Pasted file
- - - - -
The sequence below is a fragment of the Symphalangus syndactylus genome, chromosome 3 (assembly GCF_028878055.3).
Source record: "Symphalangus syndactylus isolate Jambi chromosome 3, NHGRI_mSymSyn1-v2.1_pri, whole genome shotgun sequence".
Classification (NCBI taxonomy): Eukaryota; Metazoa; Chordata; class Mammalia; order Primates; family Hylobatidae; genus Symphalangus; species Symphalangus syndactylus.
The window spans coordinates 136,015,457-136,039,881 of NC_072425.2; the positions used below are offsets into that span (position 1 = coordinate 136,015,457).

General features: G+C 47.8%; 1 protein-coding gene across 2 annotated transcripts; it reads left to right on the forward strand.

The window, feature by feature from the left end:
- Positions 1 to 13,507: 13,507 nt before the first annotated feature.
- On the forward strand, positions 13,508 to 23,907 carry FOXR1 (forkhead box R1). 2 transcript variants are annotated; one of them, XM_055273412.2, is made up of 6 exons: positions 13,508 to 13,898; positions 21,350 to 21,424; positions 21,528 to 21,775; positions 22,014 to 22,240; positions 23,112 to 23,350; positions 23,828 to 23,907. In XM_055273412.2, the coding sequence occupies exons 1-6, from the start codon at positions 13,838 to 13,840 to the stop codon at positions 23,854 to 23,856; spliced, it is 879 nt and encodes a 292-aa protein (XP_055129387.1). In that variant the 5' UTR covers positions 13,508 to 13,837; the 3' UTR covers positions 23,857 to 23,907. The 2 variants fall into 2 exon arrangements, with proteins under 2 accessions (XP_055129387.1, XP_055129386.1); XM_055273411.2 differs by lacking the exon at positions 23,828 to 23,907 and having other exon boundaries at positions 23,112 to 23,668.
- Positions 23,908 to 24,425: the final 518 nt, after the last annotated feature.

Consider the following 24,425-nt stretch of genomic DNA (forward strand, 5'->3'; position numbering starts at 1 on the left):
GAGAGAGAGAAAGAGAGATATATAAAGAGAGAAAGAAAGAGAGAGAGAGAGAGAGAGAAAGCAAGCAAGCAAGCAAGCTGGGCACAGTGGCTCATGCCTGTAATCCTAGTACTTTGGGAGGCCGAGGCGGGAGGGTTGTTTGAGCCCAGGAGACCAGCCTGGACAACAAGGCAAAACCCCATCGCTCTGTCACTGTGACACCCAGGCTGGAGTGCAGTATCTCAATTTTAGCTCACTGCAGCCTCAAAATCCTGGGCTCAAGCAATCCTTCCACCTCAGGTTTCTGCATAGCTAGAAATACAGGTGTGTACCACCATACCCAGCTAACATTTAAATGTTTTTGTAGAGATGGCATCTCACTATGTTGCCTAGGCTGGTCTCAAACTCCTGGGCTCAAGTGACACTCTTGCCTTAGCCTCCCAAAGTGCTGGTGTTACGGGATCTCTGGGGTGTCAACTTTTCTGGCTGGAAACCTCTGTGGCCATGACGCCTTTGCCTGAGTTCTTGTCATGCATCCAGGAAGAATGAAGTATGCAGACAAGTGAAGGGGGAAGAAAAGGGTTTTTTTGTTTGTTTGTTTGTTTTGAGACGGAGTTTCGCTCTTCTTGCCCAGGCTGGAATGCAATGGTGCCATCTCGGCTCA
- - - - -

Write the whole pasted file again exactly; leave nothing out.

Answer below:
The sequence below is a fragment of the Symphalangus syndactylus genome, chromosome 3 (assembly GCF_028878055.3).
Source record: "Symphalangus syndactylus isolate Jambi chromosome 3, NHGRI_mSymSyn1-v2.1_pri, whole genome shotgun sequence".
Classification (NCBI taxonomy): Eukaryota; Metazoa; Chordata; class Mammalia; order Primates; family Hylobatidae; genus Symphalangus; species Symphalangus syndactylus.
The window spans coordinates 136,015,457-136,039,881 of NC_072425.2; the positions used below are offsets into that span (position 1 = coordinate 136,015,457).

General features: G+C 47.8%; 1 protein-coding gene across 2 annotated transcripts; it reads left to right on the forward strand.

The window, feature by feature from the left end:
- Positions 1 to 13,507: 13,507 nt before the first annotated feature.
- On the forward strand, positions 13,508 to 23,907 carry FOXR1 (forkhead box R1). 2 transcript variants are annotated; one of them, XM_055273412.2, is made up of 6 exons: positions 13,508 to 13,898; positions 21,350 to 21,424; positions 21,528 to 21,775; positions 22,014 to 22,240; positions 23,112 to 23,350; positions 23,828 to 23,907. In XM_055273412.2, the coding sequence occupies exons 1-6, from the start codon at positions 13,838 to 13,840 to the stop codon at positions 23,854 to 23,856; spliced, it is 879 nt and encodes a 292-aa protein (XP_055129387.1). In that variant the 5' UTR covers positions 13,508 to 13,837; the 3' UTR covers positions 23,857 to 23,907. The 2 variants fall into 2 exon arrangements, with proteins under 2 accessions (XP_055129387.1, XP_055129386.1); XM_055273411.2 differs by lacking the exon at positions 23,828 to 23,907 and having other exon boundaries at positions 23,112 to 23,668.
- Positions 23,908 to 24,425: the final 518 nt, after the last annotated feature.

Consider the following 24,425-nt stretch of genomic DNA (forward strand, 5'->3'; position numbering starts at 1 on the left):
GAGAGAGAGAAAGAGAGATATATAAAGAGAGAAAGAAAGAGAGAGAGAGAGAGAGAGAAAGCAAGCAAGCAAGCAAGCTGGGCACAGTGGCTCATGCCTGTAATCCTAGTACTTTGGGAGGCCGAGGCGGGAGGGTTGTTTGAGCCCAGGAGACCAGCCTGGACAACAAGGCAAAACCCCATCGCTCTGTCACTGTGACACCCAGGCTGGAGTGCAGTATCTCAATTTTAGCTCACTGCAGCCTCAAAATCCTGGGCTCAAGCAATCCTTCCACCTCAGGTTTCTGCATAGCTAGAAATACAGGTGTGTACCACCATACCCAGCTAACATTTAAATGTTTTTGTAGAGATGGCATCTCACTATGTTGCCTAGGCTGGTCTCAAACTCCTGGGCTCAAGTGACACTCTTGCCTTAGCCTCCCAAAGTGCTGGTGTTACGGGATCTCTGGGGTGTCAACTTTTCTGGCTGGAAACCTCTGTGGCCATGACGCCTTTGCCTGAGTTCTTGTCATGCATCCAGGAAGAATGAAGTATGCAGACAAGTGAAGGGGGAAGAAAAGGGTTTTTTTGTTTGTTTGTTTGTTTTGAGACGGAGTTTCGCTCTTCTTGCCCAGGCTGGAATGCAATGGTGCCATCTCGGCTCA